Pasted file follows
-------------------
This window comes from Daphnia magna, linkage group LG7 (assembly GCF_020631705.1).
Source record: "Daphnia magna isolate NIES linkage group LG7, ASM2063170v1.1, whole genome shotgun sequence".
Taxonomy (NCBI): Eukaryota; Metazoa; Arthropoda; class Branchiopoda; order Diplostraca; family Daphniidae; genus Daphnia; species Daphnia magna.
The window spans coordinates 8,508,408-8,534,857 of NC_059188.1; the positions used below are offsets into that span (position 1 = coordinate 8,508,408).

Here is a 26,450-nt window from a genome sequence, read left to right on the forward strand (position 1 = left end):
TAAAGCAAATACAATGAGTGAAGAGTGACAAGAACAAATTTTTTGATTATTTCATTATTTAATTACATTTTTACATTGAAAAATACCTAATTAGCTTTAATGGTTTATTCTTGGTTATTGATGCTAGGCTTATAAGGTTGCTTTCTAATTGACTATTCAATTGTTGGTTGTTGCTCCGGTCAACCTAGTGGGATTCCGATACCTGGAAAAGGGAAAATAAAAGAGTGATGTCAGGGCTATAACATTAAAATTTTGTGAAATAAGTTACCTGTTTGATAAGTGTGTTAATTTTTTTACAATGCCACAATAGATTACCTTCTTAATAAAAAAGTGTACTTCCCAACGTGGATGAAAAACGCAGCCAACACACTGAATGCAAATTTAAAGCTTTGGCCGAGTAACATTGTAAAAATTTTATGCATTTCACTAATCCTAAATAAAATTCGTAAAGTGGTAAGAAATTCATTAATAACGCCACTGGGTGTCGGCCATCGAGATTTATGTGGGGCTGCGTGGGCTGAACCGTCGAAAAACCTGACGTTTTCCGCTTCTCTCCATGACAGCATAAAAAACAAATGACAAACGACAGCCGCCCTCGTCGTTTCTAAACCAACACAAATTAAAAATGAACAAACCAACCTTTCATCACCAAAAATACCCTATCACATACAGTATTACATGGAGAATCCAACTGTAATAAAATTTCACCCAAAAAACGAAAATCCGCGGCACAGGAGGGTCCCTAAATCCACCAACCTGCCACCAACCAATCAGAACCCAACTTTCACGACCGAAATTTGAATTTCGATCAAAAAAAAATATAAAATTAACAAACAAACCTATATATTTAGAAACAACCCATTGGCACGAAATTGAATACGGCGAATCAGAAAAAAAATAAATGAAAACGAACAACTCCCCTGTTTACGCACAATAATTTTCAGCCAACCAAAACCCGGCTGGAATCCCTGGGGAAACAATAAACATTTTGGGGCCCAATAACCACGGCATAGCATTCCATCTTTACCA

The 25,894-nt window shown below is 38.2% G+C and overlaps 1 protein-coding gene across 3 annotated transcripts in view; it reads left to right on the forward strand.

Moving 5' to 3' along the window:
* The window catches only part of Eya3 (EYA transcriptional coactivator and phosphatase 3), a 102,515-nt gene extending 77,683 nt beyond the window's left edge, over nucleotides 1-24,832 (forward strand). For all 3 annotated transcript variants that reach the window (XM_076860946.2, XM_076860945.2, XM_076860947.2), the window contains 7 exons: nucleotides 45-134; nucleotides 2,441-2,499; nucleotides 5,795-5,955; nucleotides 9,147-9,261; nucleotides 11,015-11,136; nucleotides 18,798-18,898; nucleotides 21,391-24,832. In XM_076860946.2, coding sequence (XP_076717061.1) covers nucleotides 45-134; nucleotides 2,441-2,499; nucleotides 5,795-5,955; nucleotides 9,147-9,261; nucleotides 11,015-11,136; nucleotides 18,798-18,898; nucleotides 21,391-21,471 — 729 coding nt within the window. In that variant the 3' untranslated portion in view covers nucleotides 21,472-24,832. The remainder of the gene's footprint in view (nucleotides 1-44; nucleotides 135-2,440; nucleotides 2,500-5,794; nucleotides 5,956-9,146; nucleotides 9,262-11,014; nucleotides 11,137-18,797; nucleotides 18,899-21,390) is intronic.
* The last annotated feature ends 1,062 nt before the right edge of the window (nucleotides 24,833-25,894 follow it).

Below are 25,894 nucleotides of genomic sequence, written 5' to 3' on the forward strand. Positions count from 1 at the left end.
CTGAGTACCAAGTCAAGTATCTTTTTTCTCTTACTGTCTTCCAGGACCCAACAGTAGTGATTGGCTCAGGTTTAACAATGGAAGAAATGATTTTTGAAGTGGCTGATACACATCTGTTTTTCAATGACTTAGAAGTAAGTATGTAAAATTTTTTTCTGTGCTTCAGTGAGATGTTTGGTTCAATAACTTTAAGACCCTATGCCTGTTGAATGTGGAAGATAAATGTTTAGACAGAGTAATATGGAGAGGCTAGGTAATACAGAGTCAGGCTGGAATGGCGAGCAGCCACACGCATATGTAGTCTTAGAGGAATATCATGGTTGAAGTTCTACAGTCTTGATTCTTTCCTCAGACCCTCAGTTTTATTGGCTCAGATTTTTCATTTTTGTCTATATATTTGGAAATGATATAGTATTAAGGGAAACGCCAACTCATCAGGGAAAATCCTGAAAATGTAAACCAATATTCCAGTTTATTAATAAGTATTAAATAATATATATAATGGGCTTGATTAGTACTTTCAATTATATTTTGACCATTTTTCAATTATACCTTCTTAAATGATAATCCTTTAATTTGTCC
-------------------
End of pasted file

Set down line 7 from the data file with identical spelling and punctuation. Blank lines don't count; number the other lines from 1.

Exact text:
The 25,894-nt window shown below is 38.2% G+C and overlaps 1 protein-coding gene across 3 annotated transcripts in view; it reads left to right on the forward strand.